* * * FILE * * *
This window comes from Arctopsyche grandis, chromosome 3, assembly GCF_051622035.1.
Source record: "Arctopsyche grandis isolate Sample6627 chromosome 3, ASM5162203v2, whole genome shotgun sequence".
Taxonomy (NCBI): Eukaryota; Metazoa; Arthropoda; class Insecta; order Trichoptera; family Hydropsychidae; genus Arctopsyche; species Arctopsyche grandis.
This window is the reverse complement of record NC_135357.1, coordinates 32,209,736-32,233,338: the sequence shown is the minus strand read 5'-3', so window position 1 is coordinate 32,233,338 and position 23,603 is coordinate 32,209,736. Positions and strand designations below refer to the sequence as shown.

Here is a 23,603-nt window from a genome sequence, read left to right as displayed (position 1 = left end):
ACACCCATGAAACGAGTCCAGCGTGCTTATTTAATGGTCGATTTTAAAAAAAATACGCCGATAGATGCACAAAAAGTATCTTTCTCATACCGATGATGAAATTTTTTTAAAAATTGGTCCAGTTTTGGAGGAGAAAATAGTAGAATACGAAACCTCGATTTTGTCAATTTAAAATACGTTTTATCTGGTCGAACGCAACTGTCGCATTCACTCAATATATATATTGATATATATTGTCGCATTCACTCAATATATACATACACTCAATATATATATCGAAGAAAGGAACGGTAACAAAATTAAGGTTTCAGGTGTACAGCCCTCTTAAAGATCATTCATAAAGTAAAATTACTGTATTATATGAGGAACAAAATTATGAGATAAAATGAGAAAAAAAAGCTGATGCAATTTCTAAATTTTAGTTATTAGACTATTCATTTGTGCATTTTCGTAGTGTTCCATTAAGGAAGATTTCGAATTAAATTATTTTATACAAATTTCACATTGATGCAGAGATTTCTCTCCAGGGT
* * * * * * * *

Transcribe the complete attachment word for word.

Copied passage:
This window comes from Arctopsyche grandis, chromosome 3, assembly GCF_051622035.1.
Source record: "Arctopsyche grandis isolate Sample6627 chromosome 3, ASM5162203v2, whole genome shotgun sequence".
Taxonomy (NCBI): Eukaryota; Metazoa; Arthropoda; class Insecta; order Trichoptera; family Hydropsychidae; genus Arctopsyche; species Arctopsyche grandis.
This window is the reverse complement of record NC_135357.1, coordinates 32,209,736-32,233,338: the sequence shown is the minus strand read 5'-3', so window position 1 is coordinate 32,233,338 and position 23,603 is coordinate 32,209,736. Positions and strand designations below refer to the sequence as shown.

Here is a 23,603-nt window from a genome sequence, read left to right as displayed (position 1 = left end):
ACACCCATGAAACGAGTCCAGCGTGCTTATTTAATGGTCGATTTTAAAAAAAATACGCCGATAGATGCACAAAAAGTATCTTTCTCATACCGATGATGAAATTTTTTTAAAAATTGGTCCAGTTTTGGAGGAGAAAATAGTAGAATACGAAACCTCGATTTTGTCAATTTAAAATACGTTTTATCTGGTCGAACGCAACTGTCGCATTCACTCAATATATATATTGATATATATTGTCGCATTCACTCAATATATACATACACTCAATATATATATCGAAGAAAGGAACGGTAACAAAATTAAGGTTTCAGGTGTACAGCCCTCTTAAAGATCATTCATAAAGTAAAATTACTGTATTATATGAGGAACAAAATTATGAGATAAAATGAGAAAAAAAAGCTGATGCAATTTCTAAATTTTAGTTATTAGACTATTCATTTGTGCATTTTCGTAGTGTTCCATTAAGGAAGATTTCGAATTAAATTATTTTATACAAATTTCACATTGATGCAGAGATTTCTCTCCAGGGT